The Supreme Court of the United States (SCOTUS) issues a significant ruling today in a lawsuit brought by an injured passenger against a cruise line. In the case, known as Krupski v. Costa Crociere S. p. A.
, the petitionner initially brought suit against "Costa Cruise Lines" (the name printed on the front of the cruise ticket) rather than against "Costa Crociere S. p. A." (the name of the Italian corporation that actually operated the cruise) for an injury suffered aboard one of the line's cruise ships even though the fine print in the cruise contract stipulated that suits had to be brought against the latter. The plaintiff subsequently moved to correct the legal name of the defendant after
expiration of the period stipulated in the cruise contract for bringing suits under the guise that Costa Crociere S. p. A. and Costa Cruise Lines are distinct legal entities (the latter being a wholly owned subsidiary of the former that markets cruises in the United States). In today's decision, SCOTUS ruled that the procedural rules require the district court to allow the correction of the name on the filing, as it was clearly a mistate on the part of the plaintiff. The case will now go back to the district court for trial on its merits.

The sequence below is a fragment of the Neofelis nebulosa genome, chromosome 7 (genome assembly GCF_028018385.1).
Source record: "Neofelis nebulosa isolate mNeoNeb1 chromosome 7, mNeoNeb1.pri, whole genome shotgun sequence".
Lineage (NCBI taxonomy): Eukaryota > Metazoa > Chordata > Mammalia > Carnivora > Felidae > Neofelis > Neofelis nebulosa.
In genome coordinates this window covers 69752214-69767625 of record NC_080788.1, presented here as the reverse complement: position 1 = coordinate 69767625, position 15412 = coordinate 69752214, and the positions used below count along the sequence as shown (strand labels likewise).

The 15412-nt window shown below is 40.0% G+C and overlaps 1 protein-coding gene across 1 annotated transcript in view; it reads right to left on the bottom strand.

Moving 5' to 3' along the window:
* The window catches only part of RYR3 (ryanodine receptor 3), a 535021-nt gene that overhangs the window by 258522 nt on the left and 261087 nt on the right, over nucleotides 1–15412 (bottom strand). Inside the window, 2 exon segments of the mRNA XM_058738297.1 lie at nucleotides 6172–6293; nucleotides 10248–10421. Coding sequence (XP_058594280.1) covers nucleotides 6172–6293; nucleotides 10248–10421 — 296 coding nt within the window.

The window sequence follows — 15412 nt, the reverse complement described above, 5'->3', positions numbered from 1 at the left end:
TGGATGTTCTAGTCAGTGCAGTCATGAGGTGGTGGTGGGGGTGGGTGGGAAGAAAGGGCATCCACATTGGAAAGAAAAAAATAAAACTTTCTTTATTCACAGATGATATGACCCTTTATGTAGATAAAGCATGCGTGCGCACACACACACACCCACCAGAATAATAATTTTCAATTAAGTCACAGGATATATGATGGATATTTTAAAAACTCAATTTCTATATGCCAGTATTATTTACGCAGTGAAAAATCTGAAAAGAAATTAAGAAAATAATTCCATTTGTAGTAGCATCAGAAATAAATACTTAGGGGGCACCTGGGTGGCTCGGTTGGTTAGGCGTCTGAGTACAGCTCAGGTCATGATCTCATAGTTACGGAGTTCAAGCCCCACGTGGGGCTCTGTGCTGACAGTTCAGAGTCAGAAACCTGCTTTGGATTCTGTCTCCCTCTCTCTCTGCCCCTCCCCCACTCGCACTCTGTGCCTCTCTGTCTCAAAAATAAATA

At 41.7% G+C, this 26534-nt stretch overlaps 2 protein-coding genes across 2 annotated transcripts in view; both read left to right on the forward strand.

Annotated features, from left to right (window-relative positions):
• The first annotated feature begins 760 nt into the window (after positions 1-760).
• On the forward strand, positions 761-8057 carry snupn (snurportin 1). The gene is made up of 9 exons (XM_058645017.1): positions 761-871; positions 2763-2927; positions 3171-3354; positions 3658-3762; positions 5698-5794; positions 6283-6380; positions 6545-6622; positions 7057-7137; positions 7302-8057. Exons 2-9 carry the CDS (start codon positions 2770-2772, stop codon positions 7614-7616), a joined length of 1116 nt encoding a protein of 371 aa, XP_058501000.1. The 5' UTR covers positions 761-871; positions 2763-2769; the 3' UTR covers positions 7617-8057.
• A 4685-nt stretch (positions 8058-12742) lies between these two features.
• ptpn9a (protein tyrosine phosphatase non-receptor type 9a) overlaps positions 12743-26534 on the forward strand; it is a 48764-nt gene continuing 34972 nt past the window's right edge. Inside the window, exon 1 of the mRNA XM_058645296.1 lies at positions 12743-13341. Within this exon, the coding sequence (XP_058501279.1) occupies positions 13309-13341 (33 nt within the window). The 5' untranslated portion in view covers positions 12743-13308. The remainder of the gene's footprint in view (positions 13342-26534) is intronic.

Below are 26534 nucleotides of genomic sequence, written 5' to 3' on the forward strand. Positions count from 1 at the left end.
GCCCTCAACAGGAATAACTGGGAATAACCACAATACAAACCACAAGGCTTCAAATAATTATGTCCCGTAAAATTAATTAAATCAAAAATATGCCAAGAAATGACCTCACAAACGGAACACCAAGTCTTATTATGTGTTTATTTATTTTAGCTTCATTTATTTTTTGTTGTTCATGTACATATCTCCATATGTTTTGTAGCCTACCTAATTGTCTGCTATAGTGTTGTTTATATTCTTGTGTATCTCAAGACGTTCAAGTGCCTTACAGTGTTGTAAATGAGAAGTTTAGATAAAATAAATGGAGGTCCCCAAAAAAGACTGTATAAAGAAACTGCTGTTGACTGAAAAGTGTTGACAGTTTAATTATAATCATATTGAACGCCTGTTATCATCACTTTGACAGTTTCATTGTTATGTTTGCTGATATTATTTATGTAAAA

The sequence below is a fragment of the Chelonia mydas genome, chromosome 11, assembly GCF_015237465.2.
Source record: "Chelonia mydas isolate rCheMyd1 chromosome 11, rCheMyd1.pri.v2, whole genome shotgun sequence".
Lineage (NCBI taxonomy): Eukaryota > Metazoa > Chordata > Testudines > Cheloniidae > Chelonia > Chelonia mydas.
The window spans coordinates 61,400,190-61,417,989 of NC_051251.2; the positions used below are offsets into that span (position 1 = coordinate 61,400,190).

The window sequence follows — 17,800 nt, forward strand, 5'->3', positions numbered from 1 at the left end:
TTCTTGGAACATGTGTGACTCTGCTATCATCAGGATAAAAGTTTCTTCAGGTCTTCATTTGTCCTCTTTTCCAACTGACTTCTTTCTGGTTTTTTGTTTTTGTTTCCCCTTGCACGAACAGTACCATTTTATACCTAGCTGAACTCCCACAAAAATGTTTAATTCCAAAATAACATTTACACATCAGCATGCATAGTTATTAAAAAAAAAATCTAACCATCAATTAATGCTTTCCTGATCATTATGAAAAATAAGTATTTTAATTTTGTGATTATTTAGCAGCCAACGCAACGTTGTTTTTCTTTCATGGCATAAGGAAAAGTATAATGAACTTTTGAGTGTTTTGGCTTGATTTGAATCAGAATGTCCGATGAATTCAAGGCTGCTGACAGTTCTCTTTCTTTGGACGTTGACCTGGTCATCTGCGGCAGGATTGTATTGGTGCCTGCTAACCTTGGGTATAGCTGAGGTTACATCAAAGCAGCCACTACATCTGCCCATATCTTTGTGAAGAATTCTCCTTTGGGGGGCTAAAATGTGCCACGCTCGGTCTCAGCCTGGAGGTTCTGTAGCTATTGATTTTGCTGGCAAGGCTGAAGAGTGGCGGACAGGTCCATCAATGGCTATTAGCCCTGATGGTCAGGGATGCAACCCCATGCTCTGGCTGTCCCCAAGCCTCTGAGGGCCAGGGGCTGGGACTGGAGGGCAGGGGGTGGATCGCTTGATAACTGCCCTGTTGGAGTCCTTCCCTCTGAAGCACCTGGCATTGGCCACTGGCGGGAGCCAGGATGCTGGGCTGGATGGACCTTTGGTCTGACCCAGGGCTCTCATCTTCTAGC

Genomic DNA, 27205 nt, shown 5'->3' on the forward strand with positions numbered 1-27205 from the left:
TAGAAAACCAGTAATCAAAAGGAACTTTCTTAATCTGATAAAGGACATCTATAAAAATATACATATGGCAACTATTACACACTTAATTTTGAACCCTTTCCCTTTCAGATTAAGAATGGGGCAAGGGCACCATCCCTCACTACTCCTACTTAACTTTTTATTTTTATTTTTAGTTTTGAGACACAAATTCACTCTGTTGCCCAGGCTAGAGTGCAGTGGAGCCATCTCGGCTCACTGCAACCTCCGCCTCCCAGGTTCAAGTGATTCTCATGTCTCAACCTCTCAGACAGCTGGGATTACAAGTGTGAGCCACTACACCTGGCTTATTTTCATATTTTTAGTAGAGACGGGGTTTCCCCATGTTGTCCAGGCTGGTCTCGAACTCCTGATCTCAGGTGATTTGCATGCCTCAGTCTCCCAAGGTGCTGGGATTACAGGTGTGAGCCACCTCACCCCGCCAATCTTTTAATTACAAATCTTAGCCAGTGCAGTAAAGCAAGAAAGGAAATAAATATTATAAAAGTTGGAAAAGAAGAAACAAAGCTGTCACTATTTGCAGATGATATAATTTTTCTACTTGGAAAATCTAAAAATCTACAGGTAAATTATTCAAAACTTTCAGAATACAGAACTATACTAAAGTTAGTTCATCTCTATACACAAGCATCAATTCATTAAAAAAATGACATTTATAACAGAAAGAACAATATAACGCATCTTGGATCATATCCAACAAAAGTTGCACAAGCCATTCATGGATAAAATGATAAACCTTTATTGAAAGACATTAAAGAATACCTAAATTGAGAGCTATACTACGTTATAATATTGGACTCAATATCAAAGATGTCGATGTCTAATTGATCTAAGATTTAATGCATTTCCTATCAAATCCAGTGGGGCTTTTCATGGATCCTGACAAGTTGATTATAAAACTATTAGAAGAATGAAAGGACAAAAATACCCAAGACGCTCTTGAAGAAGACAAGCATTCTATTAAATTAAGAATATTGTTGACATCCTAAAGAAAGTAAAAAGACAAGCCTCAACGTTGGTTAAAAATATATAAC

This ruling is good news for consumers, as it means that cruise companies cannot use their complex hierarchies of corporate structures to evade legal liability. Nonetheless, the errant name has cost the plaintiff substantial time and money while the issue of correction of the name on the filing has gone through the Circuit Court of Appeals and SCOTUS. Had the original filing been correct, the district court would have proceeded to try the case on its merit about two years ago.
So if you are bringing a suit against a cruise line for injuries sustained during a cruise, make sure that you use the correct legal name as it appears in the fine print of the cruise contract!